Thank you and let’s get started.






The Political Climate

This introductory paragraph from an article from Grist reprinted in Mother Jones is incredibly depressing–not just because  one of our major political parties  is controlled by people unwilling to acknowledge accepted science on climate change, but because that unwillingness is symptomatic of the party’s current approach to reality generally.

It’s hard to believe, surveying the GOP field of possible presidential nominees, but back in 2008 the parties were not that far apart on climate change. Sen. John McCain of Arizona, the Republican nominee, backed cap-and-trade for carbon emissions. After joining his ticket, so did Sarah Palin. But back then, lots of Republicans and conservatives also supported an individual mandate to buy health insurance. The Republican Party of 2008 was a big enough tent to include people who admitted demonstrable problems existed and supported free-market-oriented solutions. Not anymore. The rise of the Tea Party movement and the rightward shift of the Republican base and the politicians who pander to it put an end to all that. Whoever is the Republican nominee for president in 2016, it’s a safe bet that he—and yes, it will be a he, as all the leading contenders are male—will oppose taking any action on climate change. Chances are that he won’t even admit it exists.

I don’t believe that all of these candidates are that divorced from reality. It is actually worse: those who know better are willing to ignore the threat of widespread devastation in order to pander to a frightened and uninformed “base.”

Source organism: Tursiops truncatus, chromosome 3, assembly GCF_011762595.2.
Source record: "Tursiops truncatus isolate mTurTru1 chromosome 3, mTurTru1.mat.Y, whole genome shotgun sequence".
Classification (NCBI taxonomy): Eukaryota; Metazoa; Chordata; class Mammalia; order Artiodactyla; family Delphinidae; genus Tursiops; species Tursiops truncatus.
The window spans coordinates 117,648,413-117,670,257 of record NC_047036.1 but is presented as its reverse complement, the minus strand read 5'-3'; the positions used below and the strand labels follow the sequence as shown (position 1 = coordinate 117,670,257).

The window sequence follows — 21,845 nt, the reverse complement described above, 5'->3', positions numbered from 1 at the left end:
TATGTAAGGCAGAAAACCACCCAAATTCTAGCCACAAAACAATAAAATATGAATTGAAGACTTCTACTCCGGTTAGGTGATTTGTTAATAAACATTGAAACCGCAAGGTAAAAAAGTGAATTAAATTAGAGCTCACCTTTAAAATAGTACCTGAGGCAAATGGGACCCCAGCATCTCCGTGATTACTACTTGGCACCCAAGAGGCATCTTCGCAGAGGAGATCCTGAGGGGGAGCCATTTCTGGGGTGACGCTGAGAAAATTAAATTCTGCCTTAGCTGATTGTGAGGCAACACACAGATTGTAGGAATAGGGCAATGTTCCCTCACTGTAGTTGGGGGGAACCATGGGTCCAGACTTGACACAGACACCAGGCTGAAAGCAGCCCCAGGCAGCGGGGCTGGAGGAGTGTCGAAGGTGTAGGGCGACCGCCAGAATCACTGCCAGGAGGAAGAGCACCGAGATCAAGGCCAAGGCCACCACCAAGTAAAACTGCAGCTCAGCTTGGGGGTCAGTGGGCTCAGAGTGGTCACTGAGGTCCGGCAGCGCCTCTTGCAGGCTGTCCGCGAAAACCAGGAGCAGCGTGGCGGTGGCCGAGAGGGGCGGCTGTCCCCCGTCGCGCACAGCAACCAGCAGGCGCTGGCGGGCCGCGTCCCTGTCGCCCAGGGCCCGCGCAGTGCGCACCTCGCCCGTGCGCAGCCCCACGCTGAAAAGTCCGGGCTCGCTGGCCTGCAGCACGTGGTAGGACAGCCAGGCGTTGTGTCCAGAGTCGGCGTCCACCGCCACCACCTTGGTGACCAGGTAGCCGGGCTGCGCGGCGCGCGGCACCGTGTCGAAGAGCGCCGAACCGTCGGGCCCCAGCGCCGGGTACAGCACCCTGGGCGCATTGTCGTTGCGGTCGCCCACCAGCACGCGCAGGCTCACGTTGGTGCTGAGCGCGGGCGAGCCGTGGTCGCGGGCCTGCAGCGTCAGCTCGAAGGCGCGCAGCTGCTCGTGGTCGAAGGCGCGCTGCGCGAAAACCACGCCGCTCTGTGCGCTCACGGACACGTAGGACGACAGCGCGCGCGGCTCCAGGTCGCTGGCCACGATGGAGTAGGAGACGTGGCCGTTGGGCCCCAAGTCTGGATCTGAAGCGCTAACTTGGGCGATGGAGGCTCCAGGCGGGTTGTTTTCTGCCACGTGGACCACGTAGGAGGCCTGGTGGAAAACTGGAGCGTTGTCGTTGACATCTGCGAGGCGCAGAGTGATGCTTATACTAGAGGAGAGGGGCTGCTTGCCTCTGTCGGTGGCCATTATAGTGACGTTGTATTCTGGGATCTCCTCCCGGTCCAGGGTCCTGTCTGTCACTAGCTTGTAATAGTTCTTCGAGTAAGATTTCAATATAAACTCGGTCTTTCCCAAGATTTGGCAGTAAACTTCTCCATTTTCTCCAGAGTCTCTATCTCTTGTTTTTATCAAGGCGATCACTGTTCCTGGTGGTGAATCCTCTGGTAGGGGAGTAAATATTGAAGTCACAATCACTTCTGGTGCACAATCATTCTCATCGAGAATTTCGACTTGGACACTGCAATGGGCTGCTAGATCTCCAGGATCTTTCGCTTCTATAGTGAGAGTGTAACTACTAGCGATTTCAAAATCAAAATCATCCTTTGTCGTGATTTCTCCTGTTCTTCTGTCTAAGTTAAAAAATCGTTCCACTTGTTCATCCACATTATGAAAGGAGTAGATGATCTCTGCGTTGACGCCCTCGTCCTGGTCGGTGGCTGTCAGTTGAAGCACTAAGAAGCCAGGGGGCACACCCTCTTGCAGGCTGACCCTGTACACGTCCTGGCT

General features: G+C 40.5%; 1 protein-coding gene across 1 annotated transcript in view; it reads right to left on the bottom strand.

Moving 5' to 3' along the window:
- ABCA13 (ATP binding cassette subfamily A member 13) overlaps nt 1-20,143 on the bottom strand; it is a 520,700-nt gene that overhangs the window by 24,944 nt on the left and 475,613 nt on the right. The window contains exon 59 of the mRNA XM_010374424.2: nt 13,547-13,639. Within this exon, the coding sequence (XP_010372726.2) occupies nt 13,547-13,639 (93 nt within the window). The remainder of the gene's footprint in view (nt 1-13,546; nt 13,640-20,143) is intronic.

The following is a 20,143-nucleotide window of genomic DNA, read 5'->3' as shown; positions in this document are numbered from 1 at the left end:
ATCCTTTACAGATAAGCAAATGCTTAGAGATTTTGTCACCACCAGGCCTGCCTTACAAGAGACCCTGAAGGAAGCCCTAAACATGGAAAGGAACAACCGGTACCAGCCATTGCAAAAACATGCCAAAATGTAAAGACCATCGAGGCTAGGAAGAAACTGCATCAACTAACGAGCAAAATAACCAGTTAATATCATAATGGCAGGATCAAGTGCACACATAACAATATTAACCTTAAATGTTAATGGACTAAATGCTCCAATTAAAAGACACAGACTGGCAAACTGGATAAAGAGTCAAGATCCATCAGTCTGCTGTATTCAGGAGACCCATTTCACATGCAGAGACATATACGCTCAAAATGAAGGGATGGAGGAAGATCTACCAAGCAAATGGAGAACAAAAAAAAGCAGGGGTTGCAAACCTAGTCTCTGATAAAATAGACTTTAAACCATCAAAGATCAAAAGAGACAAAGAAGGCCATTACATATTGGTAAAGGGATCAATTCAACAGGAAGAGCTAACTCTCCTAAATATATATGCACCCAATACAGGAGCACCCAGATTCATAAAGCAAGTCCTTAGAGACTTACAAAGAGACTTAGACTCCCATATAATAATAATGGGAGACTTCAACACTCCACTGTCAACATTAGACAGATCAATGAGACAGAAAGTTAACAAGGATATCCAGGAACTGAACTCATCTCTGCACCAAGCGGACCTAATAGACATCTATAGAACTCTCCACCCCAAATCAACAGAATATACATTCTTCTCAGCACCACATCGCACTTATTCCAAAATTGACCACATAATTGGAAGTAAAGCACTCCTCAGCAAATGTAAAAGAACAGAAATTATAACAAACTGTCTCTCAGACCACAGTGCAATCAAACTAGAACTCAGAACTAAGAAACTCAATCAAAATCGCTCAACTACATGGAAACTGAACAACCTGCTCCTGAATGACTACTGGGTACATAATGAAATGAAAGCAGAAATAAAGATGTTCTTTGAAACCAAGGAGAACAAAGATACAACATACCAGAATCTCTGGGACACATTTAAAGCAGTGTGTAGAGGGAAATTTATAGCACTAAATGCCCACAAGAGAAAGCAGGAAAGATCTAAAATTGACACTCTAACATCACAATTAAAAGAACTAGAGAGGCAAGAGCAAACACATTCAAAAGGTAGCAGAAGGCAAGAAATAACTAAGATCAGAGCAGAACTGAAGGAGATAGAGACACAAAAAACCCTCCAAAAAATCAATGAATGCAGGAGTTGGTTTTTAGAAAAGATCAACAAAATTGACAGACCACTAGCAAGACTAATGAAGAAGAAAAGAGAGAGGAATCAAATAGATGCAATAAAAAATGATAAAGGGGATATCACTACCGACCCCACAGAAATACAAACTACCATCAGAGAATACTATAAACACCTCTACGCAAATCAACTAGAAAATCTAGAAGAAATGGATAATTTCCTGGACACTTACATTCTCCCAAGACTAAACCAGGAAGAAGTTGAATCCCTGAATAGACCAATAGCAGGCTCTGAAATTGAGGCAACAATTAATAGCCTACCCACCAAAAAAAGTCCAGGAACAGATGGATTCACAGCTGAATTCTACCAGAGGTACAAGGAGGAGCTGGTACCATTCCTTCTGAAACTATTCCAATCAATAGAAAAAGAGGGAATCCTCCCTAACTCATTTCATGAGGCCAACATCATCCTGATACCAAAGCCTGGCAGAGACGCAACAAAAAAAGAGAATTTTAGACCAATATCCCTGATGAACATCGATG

I know I sound like a broken record, but what drives me nuts about climate denial is the illogic of the “bet” being placed.

Let’s just say that the science is far less conclusive than it really is. Pretend it’s only 50-50. If policymakers decide to act on the premise that climate change is real, and prove to be wrong, there will have been some up-front costs, but the steps taken to address the problem will clean up the air and water, conserve finite resources and create new industries and jobs. If they decide to ignore the warnings, and they’re wrong, however, the earth will become less habitable. Weather disruptions and climate change will cause devastation, and mass migrations and social upheavals will follow. And that’s the best-case scenario; in the worst case, we wipe out much of humankind.

It’s Pascal’s wager on steroids.